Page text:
"It means there has been some environmental change that affected the trees'
ability to make wood," Salzer said. "The place they were living wasn't as limiting to their growth anymore."

Salzer and his colleagues wanted to study trees whose growth was strongly affected by temperature.

"Where do you go to look for trees where ring width is related to temperature? You look for trees in high mountain ranges, where the mountain continues up and the trees don't follow," Salzer said. "As you go up, the main thing that's changing in these places is temperature."

He and his colleagues chose to extend the previous research efforts. The scientists used the previous researchers' data and also took new bristlecone pine cores to increase the number of samples available for analysis.

The team analyzed the average and median width of tree rings for 50-year blocks of time, starting with the latter half of the 20th century, the years

1951 to 2000, and going backward in time to 2650 B.C. The analysis spans more than 4,600 years.

To see how the annual growth rings changed with temperature, the team used a new method of mapping climate data called PRISM that was unavailable to researchers 25 years ago.

PRISM combines weather records and knowledge of how topography affects weather and climate to provide state-of-the-art climate information going back 100 years for specific locations. PRISM stands for "Parameter-elevation Regressions on Independent Slopes Model."

The tree-ring researchers found that the chronological timing of the wider tree rings correlates with increasing temperatures from the PRISM climate map.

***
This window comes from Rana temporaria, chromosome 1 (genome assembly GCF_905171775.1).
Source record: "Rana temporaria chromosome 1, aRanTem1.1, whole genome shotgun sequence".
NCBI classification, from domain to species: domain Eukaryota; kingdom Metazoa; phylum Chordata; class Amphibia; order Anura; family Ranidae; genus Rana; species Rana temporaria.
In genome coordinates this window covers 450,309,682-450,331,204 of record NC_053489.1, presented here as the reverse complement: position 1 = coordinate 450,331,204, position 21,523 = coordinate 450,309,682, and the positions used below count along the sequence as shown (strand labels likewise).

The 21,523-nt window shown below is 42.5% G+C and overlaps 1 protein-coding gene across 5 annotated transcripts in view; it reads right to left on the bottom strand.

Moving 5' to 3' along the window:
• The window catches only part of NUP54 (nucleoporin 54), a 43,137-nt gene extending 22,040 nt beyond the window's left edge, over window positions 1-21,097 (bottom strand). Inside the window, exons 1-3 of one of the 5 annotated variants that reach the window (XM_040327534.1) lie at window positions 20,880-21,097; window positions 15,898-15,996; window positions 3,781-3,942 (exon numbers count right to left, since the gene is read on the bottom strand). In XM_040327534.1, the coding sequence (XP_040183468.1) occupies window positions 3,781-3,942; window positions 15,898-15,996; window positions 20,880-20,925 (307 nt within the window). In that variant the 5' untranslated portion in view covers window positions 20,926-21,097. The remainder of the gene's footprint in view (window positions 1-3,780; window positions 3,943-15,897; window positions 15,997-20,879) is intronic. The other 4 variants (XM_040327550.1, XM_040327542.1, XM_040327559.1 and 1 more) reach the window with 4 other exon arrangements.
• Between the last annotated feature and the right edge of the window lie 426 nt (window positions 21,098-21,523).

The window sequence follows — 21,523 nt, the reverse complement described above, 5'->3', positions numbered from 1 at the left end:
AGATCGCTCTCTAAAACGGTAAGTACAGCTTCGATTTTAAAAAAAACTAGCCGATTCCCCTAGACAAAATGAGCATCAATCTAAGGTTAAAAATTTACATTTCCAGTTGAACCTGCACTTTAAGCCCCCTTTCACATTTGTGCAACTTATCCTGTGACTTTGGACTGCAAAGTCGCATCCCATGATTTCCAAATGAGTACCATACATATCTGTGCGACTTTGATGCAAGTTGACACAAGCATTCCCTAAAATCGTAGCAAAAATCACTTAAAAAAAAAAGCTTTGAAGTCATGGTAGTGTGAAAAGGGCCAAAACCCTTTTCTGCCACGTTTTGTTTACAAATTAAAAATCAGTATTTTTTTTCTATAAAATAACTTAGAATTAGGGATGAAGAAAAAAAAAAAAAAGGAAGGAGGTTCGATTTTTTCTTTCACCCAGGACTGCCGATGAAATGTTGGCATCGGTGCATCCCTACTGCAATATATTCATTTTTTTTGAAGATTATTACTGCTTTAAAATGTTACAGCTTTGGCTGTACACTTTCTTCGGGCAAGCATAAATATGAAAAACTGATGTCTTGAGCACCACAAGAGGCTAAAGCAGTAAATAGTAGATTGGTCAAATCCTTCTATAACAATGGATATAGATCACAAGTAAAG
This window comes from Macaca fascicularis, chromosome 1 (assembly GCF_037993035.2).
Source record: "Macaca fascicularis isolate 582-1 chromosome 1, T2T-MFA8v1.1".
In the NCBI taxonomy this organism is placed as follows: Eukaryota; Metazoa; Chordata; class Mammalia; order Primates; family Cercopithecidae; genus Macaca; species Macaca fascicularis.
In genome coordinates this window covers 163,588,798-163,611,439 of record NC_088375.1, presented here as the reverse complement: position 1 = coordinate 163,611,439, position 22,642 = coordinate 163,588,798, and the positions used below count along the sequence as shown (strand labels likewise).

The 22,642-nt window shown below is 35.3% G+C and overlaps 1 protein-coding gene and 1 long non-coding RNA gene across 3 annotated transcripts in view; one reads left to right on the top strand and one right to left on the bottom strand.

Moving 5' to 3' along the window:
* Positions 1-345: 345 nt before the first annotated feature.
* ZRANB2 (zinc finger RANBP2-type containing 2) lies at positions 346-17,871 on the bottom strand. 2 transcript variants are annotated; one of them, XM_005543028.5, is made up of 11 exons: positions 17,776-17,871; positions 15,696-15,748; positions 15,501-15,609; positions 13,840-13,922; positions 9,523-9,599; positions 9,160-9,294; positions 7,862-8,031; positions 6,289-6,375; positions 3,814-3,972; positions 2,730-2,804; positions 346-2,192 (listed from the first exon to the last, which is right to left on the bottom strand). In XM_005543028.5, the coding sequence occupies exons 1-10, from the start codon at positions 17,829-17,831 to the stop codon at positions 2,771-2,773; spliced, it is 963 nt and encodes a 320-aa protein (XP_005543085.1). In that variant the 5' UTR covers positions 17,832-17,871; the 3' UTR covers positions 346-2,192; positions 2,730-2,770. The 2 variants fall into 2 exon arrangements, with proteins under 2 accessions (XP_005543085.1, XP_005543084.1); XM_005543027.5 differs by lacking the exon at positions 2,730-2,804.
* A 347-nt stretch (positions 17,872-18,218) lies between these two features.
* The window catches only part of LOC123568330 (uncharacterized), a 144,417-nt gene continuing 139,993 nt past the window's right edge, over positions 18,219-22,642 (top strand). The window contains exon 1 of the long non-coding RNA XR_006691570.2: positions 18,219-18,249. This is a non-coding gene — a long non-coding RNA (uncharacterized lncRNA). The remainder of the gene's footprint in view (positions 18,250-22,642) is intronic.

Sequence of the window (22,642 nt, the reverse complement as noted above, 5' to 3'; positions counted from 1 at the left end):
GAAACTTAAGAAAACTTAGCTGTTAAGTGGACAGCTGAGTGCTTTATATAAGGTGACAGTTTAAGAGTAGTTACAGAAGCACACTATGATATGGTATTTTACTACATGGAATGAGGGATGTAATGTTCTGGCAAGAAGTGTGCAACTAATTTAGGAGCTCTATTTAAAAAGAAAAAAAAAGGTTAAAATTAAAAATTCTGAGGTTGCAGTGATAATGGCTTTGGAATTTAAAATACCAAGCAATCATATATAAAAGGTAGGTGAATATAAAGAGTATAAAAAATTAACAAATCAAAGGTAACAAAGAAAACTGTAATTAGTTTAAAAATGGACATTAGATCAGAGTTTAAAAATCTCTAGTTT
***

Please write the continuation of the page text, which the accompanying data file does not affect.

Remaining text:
Hughes said that increasing temperatures high in the mountains could have significant effects elsewhere. In many areas of the western U.S., mountains are a key source of water for farms and urban areas at lower elevations.

"If the snow melts earlier, the mountains won't be able to hold onto water for as long," Hughes said. "They won't be as effective as water towers for us."

The same pattern of high-elevation growth increases has also been observed in Rocky Mountain bristlecone pines, including ones in Arizona's San Francisco Peaks, Salzer said. He plans to expand the research to investigate high-altitude trees at additional locations.

Contact information:

Matthew Salzer, 520-621-2946.
msalzer@ltrr.arizona.edu
Malcolm Hughes, 520-621-6470,
mhughes@ltrr.arizona.edu
Related Web sites:
Matthew Salzer
http://www.ltrr.arizona.edu/~msalzer/
Malcolm Hughes
http://www.ltrr.arizona.edu/people/8
PRISM
http://www.prism.oregonstate.edu/

Mari N. Jensen | University of Arizona
Further information:
http://www.arizona.edu
http://www.nsf.gov/news/newsmedia/treerings/index.html

More articles from Agricultural and Forestry Science:

nachricht Six-legged livestock -- sustainable food production
11.05.2017 | Faculty of Science - University of Copenhagen

nachricht Elephant Herpes: Super-Shedders Endanger Young Animals
04.05.2017 | Universität Zürich

All articles from Agricultural and Forestry Science >>>

The most recent press releases about innovation >>>

Die letzten 5 Focus-News des innovations-reports im Überblick:

Im Focus: Can the immune system be boosted against Staphylococcus aureus by delivery of messenger RNA?